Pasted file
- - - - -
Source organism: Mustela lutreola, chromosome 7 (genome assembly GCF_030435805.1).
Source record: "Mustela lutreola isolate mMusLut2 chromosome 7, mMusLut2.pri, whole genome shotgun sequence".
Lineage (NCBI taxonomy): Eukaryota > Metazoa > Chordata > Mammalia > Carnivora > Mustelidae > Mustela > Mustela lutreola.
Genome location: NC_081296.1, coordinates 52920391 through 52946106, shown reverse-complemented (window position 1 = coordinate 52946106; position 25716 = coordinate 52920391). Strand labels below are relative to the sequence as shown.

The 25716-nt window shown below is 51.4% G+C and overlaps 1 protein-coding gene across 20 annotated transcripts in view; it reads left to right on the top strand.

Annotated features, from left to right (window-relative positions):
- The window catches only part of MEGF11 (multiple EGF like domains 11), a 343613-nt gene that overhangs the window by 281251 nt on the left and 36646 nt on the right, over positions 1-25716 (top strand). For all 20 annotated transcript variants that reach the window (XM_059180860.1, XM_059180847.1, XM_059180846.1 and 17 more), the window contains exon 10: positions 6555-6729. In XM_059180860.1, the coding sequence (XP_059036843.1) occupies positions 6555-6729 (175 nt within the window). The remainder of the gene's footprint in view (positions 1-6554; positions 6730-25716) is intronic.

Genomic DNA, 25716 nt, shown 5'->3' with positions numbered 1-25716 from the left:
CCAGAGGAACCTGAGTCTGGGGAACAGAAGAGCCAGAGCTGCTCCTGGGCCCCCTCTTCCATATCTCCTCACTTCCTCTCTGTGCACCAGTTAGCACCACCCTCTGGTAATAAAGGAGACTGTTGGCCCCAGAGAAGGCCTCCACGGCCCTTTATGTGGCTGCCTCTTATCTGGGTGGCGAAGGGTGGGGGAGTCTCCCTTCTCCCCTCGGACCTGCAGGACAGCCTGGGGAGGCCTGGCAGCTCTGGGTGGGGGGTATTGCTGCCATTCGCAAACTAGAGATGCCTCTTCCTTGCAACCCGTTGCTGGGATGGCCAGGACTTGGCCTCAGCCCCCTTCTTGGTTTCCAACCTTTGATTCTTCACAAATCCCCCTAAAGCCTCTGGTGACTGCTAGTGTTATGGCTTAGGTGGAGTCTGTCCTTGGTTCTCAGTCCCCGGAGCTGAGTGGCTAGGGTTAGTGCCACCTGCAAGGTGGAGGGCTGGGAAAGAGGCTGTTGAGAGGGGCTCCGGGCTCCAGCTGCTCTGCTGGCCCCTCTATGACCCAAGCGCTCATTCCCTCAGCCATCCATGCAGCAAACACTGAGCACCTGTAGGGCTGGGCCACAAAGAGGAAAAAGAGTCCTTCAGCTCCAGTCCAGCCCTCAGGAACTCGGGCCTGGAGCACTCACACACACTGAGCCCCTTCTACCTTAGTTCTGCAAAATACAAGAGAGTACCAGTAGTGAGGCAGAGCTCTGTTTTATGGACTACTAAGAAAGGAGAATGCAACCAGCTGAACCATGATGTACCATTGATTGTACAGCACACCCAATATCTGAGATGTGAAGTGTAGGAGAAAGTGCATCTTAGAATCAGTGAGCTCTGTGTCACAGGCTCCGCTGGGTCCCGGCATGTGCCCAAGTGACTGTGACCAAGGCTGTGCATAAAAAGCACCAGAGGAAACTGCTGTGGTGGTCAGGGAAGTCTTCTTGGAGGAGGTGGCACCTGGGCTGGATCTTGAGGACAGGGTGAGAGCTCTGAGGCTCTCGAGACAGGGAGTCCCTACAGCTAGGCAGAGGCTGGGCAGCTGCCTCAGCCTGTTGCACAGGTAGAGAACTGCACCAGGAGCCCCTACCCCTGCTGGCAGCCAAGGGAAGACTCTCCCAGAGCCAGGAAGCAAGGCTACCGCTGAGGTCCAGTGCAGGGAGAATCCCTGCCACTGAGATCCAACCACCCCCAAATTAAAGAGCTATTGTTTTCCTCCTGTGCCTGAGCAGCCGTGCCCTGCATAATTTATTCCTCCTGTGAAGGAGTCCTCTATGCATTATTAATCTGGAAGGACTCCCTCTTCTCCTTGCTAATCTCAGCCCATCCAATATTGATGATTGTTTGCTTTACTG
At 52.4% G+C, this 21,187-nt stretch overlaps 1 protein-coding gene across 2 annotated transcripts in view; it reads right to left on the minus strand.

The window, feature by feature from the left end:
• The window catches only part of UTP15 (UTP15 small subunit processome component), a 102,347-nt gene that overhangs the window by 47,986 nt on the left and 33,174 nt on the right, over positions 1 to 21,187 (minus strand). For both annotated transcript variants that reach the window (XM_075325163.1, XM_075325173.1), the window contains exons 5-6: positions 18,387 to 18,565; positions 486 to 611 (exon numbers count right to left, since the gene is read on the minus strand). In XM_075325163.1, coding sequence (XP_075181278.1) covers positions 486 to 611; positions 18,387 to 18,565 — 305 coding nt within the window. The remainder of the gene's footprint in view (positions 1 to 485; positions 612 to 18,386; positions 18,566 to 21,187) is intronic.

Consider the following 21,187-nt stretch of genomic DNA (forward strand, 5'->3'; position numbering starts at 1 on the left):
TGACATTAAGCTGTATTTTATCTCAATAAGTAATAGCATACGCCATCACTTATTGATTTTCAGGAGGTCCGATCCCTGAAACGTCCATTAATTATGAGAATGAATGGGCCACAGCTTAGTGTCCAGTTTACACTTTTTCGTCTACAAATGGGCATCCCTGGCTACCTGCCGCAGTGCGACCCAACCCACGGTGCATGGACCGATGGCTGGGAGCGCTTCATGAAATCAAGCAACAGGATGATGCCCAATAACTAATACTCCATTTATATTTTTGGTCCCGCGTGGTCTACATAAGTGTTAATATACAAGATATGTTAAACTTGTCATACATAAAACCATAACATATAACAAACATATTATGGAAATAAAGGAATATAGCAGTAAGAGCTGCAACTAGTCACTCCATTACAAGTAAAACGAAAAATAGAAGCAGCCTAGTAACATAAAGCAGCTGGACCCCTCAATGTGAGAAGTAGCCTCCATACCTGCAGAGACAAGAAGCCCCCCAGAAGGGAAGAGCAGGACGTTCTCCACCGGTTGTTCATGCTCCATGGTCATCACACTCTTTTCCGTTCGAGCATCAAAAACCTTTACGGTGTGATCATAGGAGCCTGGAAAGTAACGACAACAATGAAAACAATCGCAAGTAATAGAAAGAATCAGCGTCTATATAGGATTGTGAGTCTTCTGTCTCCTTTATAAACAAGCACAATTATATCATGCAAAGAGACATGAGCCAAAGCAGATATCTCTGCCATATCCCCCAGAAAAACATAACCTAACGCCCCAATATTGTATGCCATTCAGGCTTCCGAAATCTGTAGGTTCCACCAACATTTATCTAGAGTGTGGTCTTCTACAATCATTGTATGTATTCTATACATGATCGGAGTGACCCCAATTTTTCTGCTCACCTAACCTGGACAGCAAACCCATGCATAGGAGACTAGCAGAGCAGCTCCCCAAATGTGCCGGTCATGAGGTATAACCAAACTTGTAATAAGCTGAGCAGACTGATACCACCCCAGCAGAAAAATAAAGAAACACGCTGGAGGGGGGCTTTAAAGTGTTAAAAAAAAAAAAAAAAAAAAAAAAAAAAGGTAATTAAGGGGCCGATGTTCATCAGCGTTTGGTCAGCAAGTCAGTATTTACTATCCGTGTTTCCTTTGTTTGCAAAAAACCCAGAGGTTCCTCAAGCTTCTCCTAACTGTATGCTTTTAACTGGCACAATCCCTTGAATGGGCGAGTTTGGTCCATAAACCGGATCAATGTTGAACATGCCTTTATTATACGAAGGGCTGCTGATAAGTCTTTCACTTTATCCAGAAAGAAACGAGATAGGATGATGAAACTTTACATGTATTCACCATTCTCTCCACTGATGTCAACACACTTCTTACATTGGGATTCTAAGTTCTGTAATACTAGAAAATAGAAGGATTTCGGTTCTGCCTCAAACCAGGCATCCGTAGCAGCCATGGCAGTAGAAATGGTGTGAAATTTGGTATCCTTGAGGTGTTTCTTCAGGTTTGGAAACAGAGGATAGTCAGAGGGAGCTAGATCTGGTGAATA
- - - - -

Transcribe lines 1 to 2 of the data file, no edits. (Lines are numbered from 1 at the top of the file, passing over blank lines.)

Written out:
Source organism: Mustela lutreola, chromosome 7 (genome assembly GCF_030435805.1).
Source record: "Mustela lutreola isolate mMusLut2 chromosome 7, mMusLut2.pri, whole genome shotgun sequence".